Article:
How Is RPA Innovation Taking Shape?
I have written in the past about how impressed I was when I visited IBA Group in person. They don’t really shout about it, but their Robotic Process Automation (RPA) team has a level of expertise that I was not expecting to find when I visited Minsk last December. I keep recalling this when I see some of the analyst and media coverage of RPA online because there is still a strange mixture of anticipation and hype in most of the analysis.
HfS Research has been one of the main critics of the hype around RPA. They have consistently called on other analysts to provide realistic market projections and to stop using the ‘robots are taking over’ myths that have grown in frequency in the past two years. Their Horse For Sources blog in particular has been scathing when individual analysts have made RPA claims that just cannot be supported by evidence or case studies.
HfS has documented that they believe the ‘big 3’ RPA companies – Automation Anywhere, Blue Prism, and UiPath – are creating a baseline for the entire industry. It’s messy out there because there are loads of companies that are trying to get a piece of the RPA hype and yet not everyone can succeed – not least because each system needs experienced people who can implement and use it. I believe that WorkFusion should also be on this list as they are not only creating a baseline, but they are disrupting the marketing by even offering basic RPA services free.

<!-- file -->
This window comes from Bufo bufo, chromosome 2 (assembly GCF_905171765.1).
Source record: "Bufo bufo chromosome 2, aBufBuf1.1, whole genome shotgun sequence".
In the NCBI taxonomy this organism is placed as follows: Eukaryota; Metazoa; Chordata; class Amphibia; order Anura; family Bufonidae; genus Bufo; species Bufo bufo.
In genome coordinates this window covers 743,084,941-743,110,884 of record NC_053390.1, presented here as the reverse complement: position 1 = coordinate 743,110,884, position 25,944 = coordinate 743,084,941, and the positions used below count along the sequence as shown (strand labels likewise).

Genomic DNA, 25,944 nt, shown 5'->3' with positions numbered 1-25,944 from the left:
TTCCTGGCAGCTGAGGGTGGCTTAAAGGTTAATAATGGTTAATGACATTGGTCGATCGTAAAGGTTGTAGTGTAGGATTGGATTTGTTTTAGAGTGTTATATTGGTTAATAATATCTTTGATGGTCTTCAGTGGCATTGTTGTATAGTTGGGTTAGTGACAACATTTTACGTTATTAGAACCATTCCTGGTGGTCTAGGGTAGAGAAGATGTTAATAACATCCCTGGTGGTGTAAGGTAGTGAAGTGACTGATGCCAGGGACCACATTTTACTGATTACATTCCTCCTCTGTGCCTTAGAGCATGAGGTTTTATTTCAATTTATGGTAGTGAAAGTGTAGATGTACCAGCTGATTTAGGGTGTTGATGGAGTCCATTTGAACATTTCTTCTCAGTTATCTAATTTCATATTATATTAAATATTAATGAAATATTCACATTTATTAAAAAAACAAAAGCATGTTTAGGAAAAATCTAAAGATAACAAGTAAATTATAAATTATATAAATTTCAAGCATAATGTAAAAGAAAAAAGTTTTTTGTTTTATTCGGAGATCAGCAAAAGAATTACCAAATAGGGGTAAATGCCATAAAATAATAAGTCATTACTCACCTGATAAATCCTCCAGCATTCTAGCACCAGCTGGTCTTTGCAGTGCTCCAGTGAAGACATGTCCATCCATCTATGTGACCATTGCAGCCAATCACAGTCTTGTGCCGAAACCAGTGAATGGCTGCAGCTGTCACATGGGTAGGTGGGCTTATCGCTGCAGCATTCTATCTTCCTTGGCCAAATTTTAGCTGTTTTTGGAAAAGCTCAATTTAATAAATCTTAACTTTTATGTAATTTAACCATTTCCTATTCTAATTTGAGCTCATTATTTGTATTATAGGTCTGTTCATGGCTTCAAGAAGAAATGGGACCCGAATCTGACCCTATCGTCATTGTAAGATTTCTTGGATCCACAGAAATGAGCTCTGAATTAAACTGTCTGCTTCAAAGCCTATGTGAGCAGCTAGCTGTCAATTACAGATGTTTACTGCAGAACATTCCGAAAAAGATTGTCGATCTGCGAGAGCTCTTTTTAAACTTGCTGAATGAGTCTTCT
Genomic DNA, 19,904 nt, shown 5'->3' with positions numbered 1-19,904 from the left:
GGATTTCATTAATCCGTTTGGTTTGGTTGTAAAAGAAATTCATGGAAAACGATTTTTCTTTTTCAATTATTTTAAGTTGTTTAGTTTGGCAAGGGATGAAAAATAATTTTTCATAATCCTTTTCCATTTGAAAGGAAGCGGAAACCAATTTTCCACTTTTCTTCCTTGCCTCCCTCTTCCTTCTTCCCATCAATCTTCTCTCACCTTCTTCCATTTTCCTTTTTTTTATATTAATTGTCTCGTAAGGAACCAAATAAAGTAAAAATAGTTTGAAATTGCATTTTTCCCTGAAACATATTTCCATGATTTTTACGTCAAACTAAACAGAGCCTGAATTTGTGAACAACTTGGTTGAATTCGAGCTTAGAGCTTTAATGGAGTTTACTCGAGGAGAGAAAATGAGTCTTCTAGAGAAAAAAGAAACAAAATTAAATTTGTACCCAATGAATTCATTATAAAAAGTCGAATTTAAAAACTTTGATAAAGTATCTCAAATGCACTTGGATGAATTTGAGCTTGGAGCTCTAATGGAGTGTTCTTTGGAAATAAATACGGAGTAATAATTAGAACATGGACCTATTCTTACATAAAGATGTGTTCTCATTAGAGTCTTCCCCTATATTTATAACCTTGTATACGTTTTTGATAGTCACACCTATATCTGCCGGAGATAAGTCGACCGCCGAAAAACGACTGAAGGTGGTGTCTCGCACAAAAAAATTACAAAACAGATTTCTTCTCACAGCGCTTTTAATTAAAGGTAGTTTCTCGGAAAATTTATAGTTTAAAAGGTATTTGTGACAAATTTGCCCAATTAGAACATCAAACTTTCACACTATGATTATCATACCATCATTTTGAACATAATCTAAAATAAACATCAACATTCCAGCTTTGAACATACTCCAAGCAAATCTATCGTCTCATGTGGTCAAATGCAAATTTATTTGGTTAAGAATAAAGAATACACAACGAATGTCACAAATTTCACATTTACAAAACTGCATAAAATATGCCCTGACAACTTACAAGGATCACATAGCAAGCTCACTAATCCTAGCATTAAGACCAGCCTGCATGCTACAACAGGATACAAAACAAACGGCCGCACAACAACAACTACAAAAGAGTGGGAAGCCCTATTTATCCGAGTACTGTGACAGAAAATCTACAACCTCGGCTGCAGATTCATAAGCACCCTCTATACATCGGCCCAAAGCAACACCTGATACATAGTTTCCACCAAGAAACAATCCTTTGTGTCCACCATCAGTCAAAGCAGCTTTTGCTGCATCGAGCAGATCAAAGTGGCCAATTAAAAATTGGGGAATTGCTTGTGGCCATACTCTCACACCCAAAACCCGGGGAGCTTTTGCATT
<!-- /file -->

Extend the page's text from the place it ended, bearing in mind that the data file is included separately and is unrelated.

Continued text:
On March 3rd the Horses For Sources blog said this: “However, beyond scripts and bots and dreams of digital workers scaling up rapidly to provide reams of value, most enterprises are fast coming to the realization that they need an actual process automation platform capability that ingests their data, visualizes it, machine learns it, contextualizes it and finally automates it. ”
The blog goes on to say: “The implication is that for many companies the dream is over. They thought that RPA would work easily and yet they have found that it’s actually quite complex to integrate into their main business processes. You cannot just point an RPA system at a business and say ‘automate that’ in the same way that computer software doesn’t write itself – someone needs to understand how to code so the computer understands what you need.”
Go and follow the link above if you want to read the conclusion to what they think will happen next, although the short story is that they believe that there may be a new phase of RPA led by AntWorks with a more integrated approach to automation. In a way, we are seeing the process of automation becoming more automated.
I think there are two conclusions that can be drawn from what we are seeing in the RPA market at present. First is that most implementations are started to coalesce around the three top system suppliers and that’s a good thing because the market cannot tolerate the fragmentation that dozens of small systems creates. Second, the RPA story is not over yet. It remains quite difficult to implement and anyone making this process easier could well lead the next chapter in the RPA story.